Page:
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Title: Postnatal piglet husbandry practices and well-being: The effects of alternative techniques delivered in combination

item Marchant, Jeremy
item Lay Jr, Donald
item McMunn, Kimberly
item Cheng, Heng-Wei
item Marchant-Forde, Ruth

Submitted to: Journal of Animal Science
Publication Type: Peer Reviewed Journal
Publication Acceptance Date: 11/1/2013
Publication Date: 3/1/2014
Citation: Marchant Forde, J.N., Lay Jr., D.C., McMunn, K.A., Cheng, H., Marchant-Forde, R.M., Pajor, E.A. 2014. Postnatal piglet husbandry practices and well-being: The effects of alternative techniques delivered in combination. Journal of Animal Science. 92(3):1150-1160.

Interpretive Summary: One to three days after being born, piglets on commercial farms undergo various routine processing procedures. Nearly all piglets will have their canine teeth clipped to prevent scratching the sow and other piglets, their tails docked to prevent tail-biting, and they will be given an injection of an iron-containing compound to prevent anemia. Male piglets will be castrated to prevent the meat being flavored by male hormones. Additionally, some piglets, depending on the farm policy, may also have notches cut out of their ears, so that they can be individually identified. All of these procedures have come under scrutiny from the animal welfare lobby as they inflict a degree of pain and distress. Over recent years, alternative methods have been developed to reduce the impact of single procedures on the piglet, but no-one has yet studied the effect of these alternative procedures when given together, as would happen on farm. This study investigated the well-being effects of high and low impact alternatives, when multiple procedures were applied to each piglet. When given separately, we had found quite clear distinctions were possible between high and low impact techniques. However, when we combined the procedures, there were really no significant treatment differences between piglets that received all five high impact procedures together compared to piglets that received all five low impact procedures together, when the time taken to carry out the procedures was taken into account. However, we did see that male piglets of both treatments showed a more maximal response in the stress hormone, cortisol, than female piglets presumably due to the effect of castration. Thus, at least in terms of cortisol, we can say that castration, regardless of method, is probably the most stressful of all routine procedures that are carried out. Producers should be aware of the pain and distress that these procedures cause when they are carried out together and perhaps should consider avoiding those procedures that might be unnecessary or using a degree of analgesia or local anesthesia to minimize the stress response. Producers should also ensure that procedures are carried out as quickly and as accurately as possible.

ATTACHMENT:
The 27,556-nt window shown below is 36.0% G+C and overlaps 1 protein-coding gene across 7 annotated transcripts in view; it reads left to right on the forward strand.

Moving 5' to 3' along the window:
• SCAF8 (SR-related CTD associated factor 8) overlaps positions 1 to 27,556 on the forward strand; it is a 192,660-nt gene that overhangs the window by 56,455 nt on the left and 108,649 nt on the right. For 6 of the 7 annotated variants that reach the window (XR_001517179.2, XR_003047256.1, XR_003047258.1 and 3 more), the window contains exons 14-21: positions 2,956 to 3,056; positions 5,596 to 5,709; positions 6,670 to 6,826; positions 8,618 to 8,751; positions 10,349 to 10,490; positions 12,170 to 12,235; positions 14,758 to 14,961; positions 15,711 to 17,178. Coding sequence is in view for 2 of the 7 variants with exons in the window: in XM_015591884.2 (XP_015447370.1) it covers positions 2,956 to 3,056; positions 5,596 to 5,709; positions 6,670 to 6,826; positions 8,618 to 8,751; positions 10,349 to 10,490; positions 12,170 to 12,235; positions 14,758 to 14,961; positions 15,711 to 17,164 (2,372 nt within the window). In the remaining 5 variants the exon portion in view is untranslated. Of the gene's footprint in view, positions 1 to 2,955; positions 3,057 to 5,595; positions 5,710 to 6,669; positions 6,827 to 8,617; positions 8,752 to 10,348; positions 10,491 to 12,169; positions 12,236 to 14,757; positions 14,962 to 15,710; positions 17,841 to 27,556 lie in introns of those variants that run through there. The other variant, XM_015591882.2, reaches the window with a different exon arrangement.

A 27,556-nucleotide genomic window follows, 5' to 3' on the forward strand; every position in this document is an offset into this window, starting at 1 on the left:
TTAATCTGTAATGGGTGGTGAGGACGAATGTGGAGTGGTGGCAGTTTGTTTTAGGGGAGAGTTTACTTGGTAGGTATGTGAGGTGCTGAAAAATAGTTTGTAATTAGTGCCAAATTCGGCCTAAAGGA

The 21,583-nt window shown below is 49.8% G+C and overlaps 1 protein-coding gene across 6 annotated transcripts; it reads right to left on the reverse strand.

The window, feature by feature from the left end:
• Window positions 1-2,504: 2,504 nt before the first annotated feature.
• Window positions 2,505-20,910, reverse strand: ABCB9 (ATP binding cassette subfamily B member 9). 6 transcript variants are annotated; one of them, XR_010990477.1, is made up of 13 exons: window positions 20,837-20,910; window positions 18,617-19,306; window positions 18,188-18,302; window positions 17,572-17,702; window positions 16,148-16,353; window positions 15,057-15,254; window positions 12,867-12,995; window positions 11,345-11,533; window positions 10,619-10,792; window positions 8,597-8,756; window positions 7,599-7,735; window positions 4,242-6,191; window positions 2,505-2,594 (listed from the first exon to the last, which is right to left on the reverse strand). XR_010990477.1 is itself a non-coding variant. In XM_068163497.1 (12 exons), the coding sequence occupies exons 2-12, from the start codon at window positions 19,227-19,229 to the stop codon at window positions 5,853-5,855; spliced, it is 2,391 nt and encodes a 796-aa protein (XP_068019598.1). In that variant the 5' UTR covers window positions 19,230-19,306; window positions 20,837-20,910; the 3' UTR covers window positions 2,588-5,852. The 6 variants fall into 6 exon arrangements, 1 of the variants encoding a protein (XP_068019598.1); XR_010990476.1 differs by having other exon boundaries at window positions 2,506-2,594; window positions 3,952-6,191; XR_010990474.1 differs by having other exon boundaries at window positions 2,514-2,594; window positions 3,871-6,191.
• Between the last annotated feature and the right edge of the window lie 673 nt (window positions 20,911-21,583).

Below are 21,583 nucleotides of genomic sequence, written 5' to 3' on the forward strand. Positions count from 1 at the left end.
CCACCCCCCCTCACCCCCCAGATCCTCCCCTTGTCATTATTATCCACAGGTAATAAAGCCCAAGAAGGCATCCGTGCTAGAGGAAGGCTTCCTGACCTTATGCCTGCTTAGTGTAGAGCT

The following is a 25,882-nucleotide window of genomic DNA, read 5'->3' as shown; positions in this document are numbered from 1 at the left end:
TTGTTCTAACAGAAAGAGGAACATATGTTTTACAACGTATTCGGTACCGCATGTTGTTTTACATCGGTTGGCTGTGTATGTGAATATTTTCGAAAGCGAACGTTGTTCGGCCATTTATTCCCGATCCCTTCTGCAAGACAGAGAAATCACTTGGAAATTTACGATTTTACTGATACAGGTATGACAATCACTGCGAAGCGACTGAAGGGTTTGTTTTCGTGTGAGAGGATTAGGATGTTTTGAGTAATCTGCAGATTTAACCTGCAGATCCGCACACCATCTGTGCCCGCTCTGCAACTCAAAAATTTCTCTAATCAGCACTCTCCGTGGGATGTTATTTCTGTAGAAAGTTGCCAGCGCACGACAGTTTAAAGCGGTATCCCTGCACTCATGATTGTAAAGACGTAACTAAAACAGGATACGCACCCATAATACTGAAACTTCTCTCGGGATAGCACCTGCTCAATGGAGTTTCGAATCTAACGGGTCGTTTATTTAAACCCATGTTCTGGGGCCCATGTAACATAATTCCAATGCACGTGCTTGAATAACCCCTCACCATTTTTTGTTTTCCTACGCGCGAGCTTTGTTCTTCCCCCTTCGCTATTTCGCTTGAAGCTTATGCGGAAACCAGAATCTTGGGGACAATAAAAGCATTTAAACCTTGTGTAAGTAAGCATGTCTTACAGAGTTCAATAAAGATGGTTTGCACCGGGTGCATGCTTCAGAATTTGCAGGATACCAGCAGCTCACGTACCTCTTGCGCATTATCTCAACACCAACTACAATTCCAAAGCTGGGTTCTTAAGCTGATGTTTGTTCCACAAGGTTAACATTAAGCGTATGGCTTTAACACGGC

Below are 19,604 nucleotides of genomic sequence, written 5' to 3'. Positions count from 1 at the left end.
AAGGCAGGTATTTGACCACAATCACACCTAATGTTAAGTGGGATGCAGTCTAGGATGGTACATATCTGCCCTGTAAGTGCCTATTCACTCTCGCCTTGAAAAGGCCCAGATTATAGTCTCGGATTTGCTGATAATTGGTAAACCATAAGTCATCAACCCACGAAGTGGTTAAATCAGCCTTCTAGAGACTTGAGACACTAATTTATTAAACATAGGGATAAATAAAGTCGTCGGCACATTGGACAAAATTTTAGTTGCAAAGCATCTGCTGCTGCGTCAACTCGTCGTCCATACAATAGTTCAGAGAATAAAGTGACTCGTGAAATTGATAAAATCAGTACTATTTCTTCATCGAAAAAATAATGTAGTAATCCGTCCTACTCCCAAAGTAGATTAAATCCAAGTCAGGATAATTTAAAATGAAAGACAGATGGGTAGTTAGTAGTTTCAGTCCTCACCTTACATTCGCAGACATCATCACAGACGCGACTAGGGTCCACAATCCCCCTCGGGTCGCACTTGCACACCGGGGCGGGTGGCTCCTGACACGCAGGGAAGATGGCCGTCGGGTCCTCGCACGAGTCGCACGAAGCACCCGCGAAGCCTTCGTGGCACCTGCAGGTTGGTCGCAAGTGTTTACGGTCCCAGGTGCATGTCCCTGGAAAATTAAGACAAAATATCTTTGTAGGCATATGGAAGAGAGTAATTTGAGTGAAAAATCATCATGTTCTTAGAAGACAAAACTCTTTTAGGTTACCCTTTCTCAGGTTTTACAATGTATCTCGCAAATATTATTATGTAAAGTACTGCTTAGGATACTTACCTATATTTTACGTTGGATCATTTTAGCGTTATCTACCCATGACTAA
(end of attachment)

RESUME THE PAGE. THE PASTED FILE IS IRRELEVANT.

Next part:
Technical Abstract: Within a few days post-partum, piglets are usually subjected to a number of procedures given together that are a likely source of pain and distress. Alternative methods are available for all common processing procedures, but their relative impact when delivered together has not been quantified. The aim of this study was to compare a combination of five different procedures previously determined to have higher or lower impact on piglet well-being, when delivered together: High Impact – teeth grinding, hot tail docking, ear notching, oral iron administration and castration by tearing spermatic cords; Low Impact – teeth clipping, cold tail docking, ear tagging, iron injecting and castration by cutting spermatic cords. A total of 8 pigs from each of 10 litters were used - one male and one female pig per treatment. Within each litter, 2 piglets were assigned to 1 of 4 possible procedures: High impact processing plus blood sampling (HIGH), Low impact processing plus blood sampling (LOW), a sham procedure plus blood sampling and a sham procedure alone. Blood was sampled before processing and at 45 min, 4h, 48h, 1wk, and 2wks post-procedure and assayed for cortisol and beta-endorphin. Procedures were video-taped and analyzed to evaluate the time taken to perform the procedure and the number of squeals, grunts and escape attempts. Vocalizations were also recorded digitally and analyzed to determine duration, mean and peak frequencies. Piglets were weighed before the procedure and at 24h, 48h, 1wk and 2wks afterwards. Lesions were scored on a 0 to 5 scale at 24h, 1 wk and 2wks post-procedure. Body weight did not differ between treatments (P>0.1). Females did not differ in their plasma cortisol response to processing (P>0.1). In contrast, male pigs in both the HIGH and LOW treatments exhibited elevated plasma cortisol at 45 min after processing as compared to Control pigs (P<0.001). Pigs in the HIGH treatment performed more squeals as compared to the LOW (P<0.01) and the two control treatments (P<0.001). Pigs in the LOW treatment performed more squeals than in the two control treatments (P<0.07). However, the HIGH impact procedures took significantly longer to perform and when adjusted for time, no treatment differences were noted (P>0.1). These data indicate that both the HIGH and LOW processing approaches reported in this study result in a robust and potentially maximal stress response, especially when castration is involved. In addition, the time required to perform procedures contributes significantly to the stress experienced by the pigs and thus, the amount of stress that piglets are exposed to, can be influenced by the skill of the stockperson carrying out the procedure as quickly and accurately as possible.